Gordon Coburn

Yes. We saw that. The tax authorities are, I guess, exploring with one of our competitors. We've not had any direct involvement other than just watch in case. Don't really have a view on it.

Operator

Your next question is from Glenn Greene of Oppenheimer.

Glenn Greene - Oppenheimer & Co. Inc.

I know you're sort of targeting the 19% to 20% operating margin like you have historically, but embedded within there, there's probably some headwinds for wage inflation and rupee appreciation. Could you sort of talk through that a little bit, Gordon?

Gordon Coburn

Sure. So let's start with rupee appreciation. We're in very good shape with our hedging program for this year. We have $780 million of hedges in place at a rate of 48 to one. So not losing a whole lot of sleep over currency other than that there was a very dramatic movement. On wages, clearly, there'll be wage inflation this year. What it'll be will really depend on what our key competitors do, they'll go before us. I think people are going to be restrained and thoughtful in their wage increases and certainly, we will be assuming others in the industry are restrained and thoughtful. So we'll have to watch them play out. But in our margin structure, I'm comfortable that we can handle whatever wage inflation comes to play out. And we'll see what the competitors do in the next eight weeks or so.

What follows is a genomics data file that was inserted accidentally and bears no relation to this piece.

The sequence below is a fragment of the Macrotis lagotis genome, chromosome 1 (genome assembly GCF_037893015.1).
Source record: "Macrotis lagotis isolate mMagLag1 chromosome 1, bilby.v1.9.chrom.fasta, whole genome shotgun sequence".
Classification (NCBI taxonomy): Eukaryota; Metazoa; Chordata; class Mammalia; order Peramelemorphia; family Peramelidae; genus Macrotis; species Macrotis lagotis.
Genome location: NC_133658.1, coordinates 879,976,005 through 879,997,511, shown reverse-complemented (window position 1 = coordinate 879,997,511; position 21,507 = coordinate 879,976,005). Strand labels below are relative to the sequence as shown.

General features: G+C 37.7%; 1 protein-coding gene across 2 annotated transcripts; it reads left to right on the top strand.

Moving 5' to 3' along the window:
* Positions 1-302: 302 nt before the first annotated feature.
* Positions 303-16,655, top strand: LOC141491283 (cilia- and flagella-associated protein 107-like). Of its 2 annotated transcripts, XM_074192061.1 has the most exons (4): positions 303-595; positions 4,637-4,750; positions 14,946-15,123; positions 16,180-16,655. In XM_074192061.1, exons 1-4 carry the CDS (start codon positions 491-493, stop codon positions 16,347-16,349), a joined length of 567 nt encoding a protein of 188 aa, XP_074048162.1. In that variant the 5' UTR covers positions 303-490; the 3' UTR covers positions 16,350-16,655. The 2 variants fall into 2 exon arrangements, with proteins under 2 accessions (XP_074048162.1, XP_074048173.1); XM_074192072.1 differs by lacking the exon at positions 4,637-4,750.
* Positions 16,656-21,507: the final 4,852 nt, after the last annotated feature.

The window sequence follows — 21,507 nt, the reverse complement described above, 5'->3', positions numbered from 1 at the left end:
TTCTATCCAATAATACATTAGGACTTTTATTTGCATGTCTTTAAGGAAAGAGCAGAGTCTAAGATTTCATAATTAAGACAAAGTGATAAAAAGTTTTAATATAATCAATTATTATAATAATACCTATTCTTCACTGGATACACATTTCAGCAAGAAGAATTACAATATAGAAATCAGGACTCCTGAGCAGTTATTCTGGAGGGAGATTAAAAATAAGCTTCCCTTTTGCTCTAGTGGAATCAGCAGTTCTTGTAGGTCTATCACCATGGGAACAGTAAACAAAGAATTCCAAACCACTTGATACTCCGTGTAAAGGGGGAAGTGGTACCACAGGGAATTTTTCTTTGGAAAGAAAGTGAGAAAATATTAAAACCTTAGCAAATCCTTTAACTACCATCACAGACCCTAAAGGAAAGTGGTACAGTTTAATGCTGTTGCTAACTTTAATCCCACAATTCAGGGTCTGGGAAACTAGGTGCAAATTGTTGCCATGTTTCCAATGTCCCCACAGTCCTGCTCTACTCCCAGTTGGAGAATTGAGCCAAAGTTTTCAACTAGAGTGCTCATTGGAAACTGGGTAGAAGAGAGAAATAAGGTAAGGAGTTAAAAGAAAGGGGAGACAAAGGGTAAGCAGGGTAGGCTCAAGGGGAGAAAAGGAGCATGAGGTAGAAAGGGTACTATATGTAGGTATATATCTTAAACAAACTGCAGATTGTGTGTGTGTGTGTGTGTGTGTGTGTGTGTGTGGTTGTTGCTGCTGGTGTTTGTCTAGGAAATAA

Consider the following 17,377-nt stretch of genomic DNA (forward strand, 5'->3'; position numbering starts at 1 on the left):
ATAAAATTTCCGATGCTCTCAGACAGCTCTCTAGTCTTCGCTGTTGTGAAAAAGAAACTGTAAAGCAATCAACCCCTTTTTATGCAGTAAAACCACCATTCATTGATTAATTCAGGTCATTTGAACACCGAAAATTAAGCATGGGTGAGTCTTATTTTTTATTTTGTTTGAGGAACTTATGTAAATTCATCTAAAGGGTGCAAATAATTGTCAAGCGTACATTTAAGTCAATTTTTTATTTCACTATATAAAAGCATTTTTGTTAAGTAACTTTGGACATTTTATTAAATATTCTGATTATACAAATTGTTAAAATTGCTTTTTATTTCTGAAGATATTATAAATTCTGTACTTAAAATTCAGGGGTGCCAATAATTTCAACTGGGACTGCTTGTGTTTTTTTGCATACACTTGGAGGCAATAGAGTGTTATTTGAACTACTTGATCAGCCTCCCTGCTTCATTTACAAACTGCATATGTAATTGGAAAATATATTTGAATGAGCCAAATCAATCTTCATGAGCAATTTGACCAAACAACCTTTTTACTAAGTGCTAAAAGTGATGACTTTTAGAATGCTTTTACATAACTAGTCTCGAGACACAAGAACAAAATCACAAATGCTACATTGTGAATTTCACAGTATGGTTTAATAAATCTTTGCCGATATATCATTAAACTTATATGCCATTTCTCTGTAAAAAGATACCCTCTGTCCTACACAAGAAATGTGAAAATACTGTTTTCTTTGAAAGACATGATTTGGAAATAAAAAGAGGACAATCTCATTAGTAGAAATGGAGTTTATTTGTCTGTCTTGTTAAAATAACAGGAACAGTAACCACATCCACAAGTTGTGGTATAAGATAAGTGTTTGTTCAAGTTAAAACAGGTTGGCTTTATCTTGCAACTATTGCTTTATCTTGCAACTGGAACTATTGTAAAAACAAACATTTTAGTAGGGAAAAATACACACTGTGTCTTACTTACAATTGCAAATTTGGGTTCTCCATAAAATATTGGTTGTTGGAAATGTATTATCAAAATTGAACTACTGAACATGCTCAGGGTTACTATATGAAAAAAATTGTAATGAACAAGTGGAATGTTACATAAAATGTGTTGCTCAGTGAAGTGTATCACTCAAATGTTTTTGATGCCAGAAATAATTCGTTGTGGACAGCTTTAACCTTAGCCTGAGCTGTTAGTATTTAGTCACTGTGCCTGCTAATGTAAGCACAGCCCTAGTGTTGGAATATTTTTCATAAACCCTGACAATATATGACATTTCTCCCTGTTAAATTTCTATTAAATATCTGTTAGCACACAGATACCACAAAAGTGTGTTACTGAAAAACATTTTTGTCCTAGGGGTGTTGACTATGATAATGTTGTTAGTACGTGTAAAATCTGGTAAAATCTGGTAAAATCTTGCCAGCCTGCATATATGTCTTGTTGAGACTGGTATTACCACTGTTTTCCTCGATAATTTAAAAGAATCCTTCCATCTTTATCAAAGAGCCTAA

Glenn Greene - Oppenheimer & Co. Inc.

The proportion of revenue, do you think fixed price will increase as a proportion of revenue in '11?

Gordon Coburn

I think slowly it will. We would like to move more towards the fixed-price model, because obviously, it allows us to do some of the things on breaking linearity between revenue and headcount a bit. I don't think you'll see any dramatic movements though.

Operator

Your next question is from the line of Nabil Elsheshai of Pacific Crest Securities.

Nabil Elsheshai - Pacific Crest Securities, Inc.

I was just going to follow up on the pricing. You guys sound a lot more optimistic about price increases in 2011 than some of your competitors. I just wonder if you had any thoughts on why the dichotomy? And if they're less aggressive on pricing, how sustainable or how confident are you that you can put through price increases?